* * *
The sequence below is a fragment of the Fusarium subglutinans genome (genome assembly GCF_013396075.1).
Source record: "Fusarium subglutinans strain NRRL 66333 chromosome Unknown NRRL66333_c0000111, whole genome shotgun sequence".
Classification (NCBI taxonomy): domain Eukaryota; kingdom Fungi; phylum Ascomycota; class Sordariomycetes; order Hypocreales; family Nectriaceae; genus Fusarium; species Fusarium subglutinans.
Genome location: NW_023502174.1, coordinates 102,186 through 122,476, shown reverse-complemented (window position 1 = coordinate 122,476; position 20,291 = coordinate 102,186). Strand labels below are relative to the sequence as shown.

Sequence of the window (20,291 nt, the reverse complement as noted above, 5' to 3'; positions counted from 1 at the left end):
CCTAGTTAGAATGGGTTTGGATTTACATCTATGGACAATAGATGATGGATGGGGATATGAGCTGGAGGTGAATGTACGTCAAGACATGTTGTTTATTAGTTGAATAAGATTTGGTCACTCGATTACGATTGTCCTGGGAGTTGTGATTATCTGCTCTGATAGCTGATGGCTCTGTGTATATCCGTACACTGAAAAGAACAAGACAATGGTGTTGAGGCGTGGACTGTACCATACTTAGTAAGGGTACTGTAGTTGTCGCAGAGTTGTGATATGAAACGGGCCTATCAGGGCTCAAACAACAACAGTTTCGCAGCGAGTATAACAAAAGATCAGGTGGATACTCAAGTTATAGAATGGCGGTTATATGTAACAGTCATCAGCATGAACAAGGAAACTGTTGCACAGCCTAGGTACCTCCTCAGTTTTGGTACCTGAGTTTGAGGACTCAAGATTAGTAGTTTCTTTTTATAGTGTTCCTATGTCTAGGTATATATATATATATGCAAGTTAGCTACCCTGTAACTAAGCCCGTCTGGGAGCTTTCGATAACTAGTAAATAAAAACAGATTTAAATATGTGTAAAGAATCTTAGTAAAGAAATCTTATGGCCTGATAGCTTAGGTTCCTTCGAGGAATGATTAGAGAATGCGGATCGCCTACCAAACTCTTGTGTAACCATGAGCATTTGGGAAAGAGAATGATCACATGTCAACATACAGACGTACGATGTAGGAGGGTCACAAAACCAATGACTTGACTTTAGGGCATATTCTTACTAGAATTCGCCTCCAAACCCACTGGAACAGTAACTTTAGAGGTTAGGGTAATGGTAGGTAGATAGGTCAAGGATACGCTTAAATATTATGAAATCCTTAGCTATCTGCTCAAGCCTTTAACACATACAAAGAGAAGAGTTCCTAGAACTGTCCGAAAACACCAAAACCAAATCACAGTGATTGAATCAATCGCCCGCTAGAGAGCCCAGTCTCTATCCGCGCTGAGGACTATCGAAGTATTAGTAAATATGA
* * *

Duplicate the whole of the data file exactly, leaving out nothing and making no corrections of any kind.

The sequence below is a fragment of the Fusarium subglutinans genome (genome assembly GCF_013396075.1).
Source record: "Fusarium subglutinans strain NRRL 66333 chromosome Unknown NRRL66333_c0000111, whole genome shotgun sequence".
Classification (NCBI taxonomy): domain Eukaryota; kingdom Fungi; phylum Ascomycota; class Sordariomycetes; order Hypocreales; family Nectriaceae; genus Fusarium; species Fusarium subglutinans.
Genome location: NW_023502174.1, coordinates 102,186 through 122,476, shown reverse-complemented (window position 1 = coordinate 122,476; position 20,291 = coordinate 102,186). Strand labels below are relative to the sequence as shown.

Sequence of the window (20,291 nt, the reverse complement as noted above, 5' to 3'; positions counted from 1 at the left end):
CCTAGTTAGAATGGGTTTGGATTTACATCTATGGACAATAGATGATGGATGGGGATATGAGCTGGAGGTGAATGTACGTCAAGACATGTTGTTTATTAGTTGAATAAGATTTGGTCACTCGATTACGATTGTCCTGGGAGTTGTGATTATCTGCTCTGATAGCTGATGGCTCTGTGTATATCCGTACACTGAAAAGAACAAGACAATGGTGTTGAGGCGTGGACTGTACCATACTTAGTAAGGGTACTGTAGTTGTCGCAGAGTTGTGATATGAAACGGGCCTATCAGGGCTCAAACAACAACAGTTTCGCAGCGAGTATAACAAAAGATCAGGTGGATACTCAAGTTATAGAATGGCGGTTATATGTAACAGTCATCAGCATGAACAAGGAAACTGTTGCACAGCCTAGGTACCTCCTCAGTTTTGGTACCTGAGTTTGAGGACTCAAGATTAGTAGTTTCTTTTTATAGTGTTCCTATGTCTAGGTATATATATATATATGCAAGTTAGCTACCCTGTAACTAAGCCCGTCTGGGAGCTTTCGATAACTAGTAAATAAAAACAGATTTAAATATGTGTAAAGAATCTTAGTAAAGAAATCTTATGGCCTGATAGCTTAGGTTCCTTCGAGGAATGATTAGAGAATGCGGATCGCCTACCAAACTCTTGTGTAACCATGAGCATTTGGGAAAGAGAATGATCACATGTCAACATACAGACGTACGATGTAGGAGGGTCACAAAACCAATGACTTGACTTTAGGGCATATTCTTACTAGAATTCGCCTCCAAACCCACTGGAACAGTAACTTTAGAGGTTAGGGTAATGGTAGGTAGATAGGTCAAGGATACGCTTAAATATTATGAAATCCTTAGCTATCTGCTCAAGCCTTTAACACATACAAAGAGAAGAGTTCCTAGAACTGTCCGAAAACACCAAAACCAAATCACAGTGATTGAATCAATCGCCCGCTAGAGAGCCCAGTCTCTATCCGCGCTGAGGACTATCGAAGTATTAGTAAATATGA